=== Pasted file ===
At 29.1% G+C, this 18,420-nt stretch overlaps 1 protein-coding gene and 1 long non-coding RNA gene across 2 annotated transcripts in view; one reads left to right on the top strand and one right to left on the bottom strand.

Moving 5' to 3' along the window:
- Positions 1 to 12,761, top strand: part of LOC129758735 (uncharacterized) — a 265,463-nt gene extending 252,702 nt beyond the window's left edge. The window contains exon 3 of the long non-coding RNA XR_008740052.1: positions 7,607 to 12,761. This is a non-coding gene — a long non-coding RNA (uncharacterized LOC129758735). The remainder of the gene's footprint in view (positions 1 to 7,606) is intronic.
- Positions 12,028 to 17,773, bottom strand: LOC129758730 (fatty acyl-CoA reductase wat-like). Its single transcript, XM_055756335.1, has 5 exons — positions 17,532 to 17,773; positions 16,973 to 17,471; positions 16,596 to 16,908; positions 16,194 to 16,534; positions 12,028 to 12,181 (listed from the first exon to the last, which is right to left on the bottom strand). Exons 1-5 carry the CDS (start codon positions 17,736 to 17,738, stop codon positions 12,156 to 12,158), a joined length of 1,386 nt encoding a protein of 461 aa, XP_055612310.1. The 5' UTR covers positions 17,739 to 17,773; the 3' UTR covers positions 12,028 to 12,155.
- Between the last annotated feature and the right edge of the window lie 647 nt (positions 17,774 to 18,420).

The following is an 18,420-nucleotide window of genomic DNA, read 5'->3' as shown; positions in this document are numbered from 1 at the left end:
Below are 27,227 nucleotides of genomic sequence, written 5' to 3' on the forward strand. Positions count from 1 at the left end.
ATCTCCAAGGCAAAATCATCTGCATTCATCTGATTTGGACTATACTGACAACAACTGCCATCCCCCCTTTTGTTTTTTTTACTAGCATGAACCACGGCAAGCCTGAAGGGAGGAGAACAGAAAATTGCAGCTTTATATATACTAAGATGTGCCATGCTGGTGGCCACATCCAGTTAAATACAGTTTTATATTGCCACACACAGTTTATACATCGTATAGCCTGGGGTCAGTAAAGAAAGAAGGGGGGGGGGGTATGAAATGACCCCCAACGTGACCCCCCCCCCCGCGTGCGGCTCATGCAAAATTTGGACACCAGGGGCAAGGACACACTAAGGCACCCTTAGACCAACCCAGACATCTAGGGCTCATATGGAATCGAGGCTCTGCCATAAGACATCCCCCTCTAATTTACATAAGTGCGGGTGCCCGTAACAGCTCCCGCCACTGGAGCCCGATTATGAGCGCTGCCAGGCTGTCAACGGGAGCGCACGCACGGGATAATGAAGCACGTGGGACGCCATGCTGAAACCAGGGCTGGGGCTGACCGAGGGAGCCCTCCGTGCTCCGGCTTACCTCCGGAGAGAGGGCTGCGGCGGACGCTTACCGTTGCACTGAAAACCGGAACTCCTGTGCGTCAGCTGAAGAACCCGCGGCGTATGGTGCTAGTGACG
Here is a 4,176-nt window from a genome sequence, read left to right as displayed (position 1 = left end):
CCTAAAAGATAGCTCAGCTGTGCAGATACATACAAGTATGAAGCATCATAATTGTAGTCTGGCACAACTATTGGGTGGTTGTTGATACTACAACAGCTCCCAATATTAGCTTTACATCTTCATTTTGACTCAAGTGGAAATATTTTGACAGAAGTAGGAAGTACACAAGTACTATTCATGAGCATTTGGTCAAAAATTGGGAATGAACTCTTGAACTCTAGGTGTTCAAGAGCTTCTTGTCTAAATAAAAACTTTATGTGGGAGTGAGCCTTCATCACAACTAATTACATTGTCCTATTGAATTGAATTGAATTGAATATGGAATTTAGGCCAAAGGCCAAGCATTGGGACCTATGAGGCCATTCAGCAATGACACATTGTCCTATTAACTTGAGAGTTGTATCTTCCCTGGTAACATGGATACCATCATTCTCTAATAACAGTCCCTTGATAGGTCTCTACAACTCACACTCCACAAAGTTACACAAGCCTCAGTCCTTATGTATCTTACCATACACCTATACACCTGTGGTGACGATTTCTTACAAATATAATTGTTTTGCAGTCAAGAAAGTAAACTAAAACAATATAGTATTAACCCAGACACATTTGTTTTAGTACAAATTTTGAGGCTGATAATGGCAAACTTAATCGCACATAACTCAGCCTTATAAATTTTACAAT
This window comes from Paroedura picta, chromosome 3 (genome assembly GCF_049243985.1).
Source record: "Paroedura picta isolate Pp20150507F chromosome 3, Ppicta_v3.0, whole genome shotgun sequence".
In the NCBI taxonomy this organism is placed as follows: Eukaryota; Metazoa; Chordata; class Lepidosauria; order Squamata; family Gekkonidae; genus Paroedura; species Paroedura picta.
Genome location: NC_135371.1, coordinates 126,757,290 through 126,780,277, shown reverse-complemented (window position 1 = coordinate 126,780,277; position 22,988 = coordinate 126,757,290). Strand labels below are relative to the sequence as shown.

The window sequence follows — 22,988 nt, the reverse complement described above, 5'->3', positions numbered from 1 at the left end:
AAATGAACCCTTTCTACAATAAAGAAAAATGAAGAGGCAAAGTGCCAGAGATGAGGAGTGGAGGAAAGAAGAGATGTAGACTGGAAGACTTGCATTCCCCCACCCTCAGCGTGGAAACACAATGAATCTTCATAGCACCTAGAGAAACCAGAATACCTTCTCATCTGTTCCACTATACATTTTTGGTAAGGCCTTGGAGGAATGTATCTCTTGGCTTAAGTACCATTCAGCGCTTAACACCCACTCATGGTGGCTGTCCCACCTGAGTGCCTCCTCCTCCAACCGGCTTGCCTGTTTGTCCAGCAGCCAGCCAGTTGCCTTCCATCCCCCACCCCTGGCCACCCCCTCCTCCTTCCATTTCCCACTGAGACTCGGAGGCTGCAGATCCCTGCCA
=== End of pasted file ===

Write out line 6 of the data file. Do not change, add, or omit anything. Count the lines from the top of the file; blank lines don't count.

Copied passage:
The following is an 18,420-nucleotide window of genomic DNA, read 5'->3' as shown; positions in this document are numbered from 1 at the left end: